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SCENE changes to a magnificent Monument.
Enter Cleopatra, Charmian, and Iras, above. Cleo. Charmian, I will never go from hence.
Cleo. No, I will not :
Dio. His death's upon him, but not dead.
Enter Antony, borne by the Guard.
Cleo. So it should be, that none but Antony
Ant. I am dying, Ægypt, dying; only yet
Cleo. (55) I bere importune Death a while, until
Of many thousand Kisses the poor laft
I lay upon thy Lips.
Dear Lord, pardon ; I dare not,
Least I be taken.] What curious hobbling Versification do we encounter here in the latt Line but one? Besides, how inconsistenty is
Cleo. I dare not,
Ant. Oh, quick, or I am gone.
- how heavy weighs
[They draw Antony up to Cleopatra. And welcome, welcome. Die, where thou hast liv'd; Quicken with killing i had my lips that power, Thus would I wear them out,
All. O heavy fight!
the Lady made to reply? Antony says, he only holds Life, 'till he can give her one last Kiss: and She cries, She dares not: What dares She not do? Kiss Antony ? But how should She ? She was above lock'd in her Monument; and He below, on the Outside of it. With a very Night Addition, I think, I can cure the whole; and have a sort of Warrant from Plutarch for it into the Bargain,
I here importune Death awhile, until
I lay upon thy Lips. Come down.
(Dear, dear my Lord, your Pardon, that I dare 'nota;)
Least I be taken. Now Plutarch says, that “ Antony was carried in his Men's Arms into “ tbe Entry of the Monument : Notwithstanding, Cleopatra would not
open the Gates, but came to the high Windows, and cast out certain “ Chains and Ropes, 3°c.”. So that Antony might very reasonably defire her to come down; and She as reasonably excuse herself, for fear of being in nared by Cæsar.
Ant. I am dying, Ægypt, dying.
Cleo. No, let me speak, and let me rail so high,
Ant. One word, sweet Queen.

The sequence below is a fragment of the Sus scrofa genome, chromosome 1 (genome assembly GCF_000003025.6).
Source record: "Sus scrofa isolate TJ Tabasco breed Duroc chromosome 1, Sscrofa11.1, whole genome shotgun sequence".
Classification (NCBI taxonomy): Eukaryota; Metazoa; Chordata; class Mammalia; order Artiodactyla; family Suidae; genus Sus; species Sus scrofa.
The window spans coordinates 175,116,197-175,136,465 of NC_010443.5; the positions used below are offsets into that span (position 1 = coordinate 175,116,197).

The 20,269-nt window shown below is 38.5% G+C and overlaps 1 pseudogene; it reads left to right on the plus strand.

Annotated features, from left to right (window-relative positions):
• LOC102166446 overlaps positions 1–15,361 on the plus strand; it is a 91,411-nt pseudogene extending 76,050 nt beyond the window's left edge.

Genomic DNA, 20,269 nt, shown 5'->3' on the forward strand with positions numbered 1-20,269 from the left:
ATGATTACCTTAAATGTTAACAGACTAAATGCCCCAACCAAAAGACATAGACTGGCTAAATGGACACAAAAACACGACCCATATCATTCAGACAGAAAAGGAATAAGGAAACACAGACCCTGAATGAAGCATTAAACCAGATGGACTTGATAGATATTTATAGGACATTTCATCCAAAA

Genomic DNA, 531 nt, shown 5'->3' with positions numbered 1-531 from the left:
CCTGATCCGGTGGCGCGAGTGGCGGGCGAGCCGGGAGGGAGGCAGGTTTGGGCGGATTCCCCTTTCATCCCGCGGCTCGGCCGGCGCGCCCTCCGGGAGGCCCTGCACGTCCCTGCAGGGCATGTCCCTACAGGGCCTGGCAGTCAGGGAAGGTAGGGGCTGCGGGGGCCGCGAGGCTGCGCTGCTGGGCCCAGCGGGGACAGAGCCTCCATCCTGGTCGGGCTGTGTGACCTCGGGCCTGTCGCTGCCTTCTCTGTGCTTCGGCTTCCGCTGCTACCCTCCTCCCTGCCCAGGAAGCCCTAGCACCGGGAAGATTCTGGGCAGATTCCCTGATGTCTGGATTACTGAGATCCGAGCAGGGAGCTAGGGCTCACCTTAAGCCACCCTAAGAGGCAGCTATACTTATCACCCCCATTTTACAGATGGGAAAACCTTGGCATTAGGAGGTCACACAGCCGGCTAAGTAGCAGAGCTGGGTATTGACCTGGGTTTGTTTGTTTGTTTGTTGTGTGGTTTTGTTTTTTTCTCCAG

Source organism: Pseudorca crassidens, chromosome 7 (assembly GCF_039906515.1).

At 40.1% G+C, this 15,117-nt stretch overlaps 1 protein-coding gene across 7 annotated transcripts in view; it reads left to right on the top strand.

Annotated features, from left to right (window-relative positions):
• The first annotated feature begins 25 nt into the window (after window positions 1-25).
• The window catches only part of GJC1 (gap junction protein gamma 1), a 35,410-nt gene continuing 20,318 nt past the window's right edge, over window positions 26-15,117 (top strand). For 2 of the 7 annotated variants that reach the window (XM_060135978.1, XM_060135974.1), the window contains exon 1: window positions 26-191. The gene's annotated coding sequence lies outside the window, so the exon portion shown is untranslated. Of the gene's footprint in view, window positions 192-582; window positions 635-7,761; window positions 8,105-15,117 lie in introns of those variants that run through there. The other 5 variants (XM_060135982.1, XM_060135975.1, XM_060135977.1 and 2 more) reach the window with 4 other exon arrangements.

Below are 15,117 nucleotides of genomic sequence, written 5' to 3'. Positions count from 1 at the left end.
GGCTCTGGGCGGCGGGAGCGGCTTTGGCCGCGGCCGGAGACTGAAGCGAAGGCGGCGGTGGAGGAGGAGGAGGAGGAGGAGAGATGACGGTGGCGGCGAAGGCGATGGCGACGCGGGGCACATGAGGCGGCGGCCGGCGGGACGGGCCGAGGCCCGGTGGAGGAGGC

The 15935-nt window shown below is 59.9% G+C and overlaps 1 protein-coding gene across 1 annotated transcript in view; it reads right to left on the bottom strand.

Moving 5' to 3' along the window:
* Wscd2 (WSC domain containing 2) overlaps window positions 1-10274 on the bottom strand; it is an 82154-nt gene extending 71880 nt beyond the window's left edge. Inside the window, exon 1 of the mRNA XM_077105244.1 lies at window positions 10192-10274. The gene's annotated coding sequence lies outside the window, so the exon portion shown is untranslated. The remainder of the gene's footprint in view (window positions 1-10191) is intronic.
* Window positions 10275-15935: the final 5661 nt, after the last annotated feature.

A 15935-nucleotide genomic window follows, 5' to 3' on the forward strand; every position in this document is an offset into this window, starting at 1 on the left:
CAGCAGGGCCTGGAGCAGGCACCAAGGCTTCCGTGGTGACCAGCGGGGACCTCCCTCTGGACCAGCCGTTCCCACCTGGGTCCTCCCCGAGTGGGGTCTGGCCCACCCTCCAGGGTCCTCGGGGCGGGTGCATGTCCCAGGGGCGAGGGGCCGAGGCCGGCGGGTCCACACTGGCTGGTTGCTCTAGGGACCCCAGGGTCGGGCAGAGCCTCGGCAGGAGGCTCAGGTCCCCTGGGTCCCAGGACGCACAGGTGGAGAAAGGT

Cleo. They do not go together.
Ant. Gentle, hear me;
Cleo. My resolution, and my hands, I'll trust;
Ant. The miserable change, now at my end,
Cleo. No more but a meer woman, and commanded
And does the meanest chares ! - It were for Me
[Exeunt, bearing off Antony's body.
SCENE, Cæsar's. Camp.
(56) Enter Cæsar, Agrippa, Dolabella, Mecænas,
Gallus, and Train.
CÆ SA R.
Dol. (56) Enter Cæsar, Agrippa, Dolabella, and Menas.) But Menas and Menecrates, we may remember, were the two famous Pirates link'd with Sextus Pomprius, and who' affifted him to infeft the Italian Coaft. We no where learn, expresly in the Play, that Menas ever attach'd him.felf to Octavius's Paity. Notwithstanding the old Folio's concur in
Dol. Cæfar, I shall. (57)
[Exit Dolabella. Enter Dercetas, with the sword of Antony. Cæf. Wherefore is that? and what art thou, that
dar'ft Appear thus to us?
Der. I am call'd Dercetas;
Cæf. What is’t thou say'st ?
Cæf. The breaking of so great a thing should make
Der. He is dead, Cæfar, Not by a publick minister of justice, Nor by a hired knife; but that self-hand, Which writ his Honour in the acts it did, Hath with the courage, which the heart did lend it, Splitted the heart. This is his sword, I robb’d his wound of it: behold it stain'd With his most noble blood.
marking the Entrance thus, yet in the two places in the Scene, where this Character is made to speak, they have mark'd in the Margin Mec. so that, as Dr. Thirlby fagaciously conjectur'd, we must cashier Menas, and substitute Mecænas in his Room. Menas, indeed, deserted to Cæfar no less than twice, and was preferr'd by him. And Horace has left one Ode, a virulent Invective on Menas for his Shifting and Treachery.
(57) Dol. Cæsar, I shall.] I make no Doubt, but it should be mark'd here, that Dolabella goes out. 'Tis reasonable to imagine, he should presently depart, upon Cæfar's Command; so that the Speeches, placed to him in the sequel of this Scene, must be transferr'd to Agrippa, or he is introduced as a Mute. Besides, that Dolabella should be gone out, appears from This, that when Cafar asks for him, he recollects that he had sent him on Business.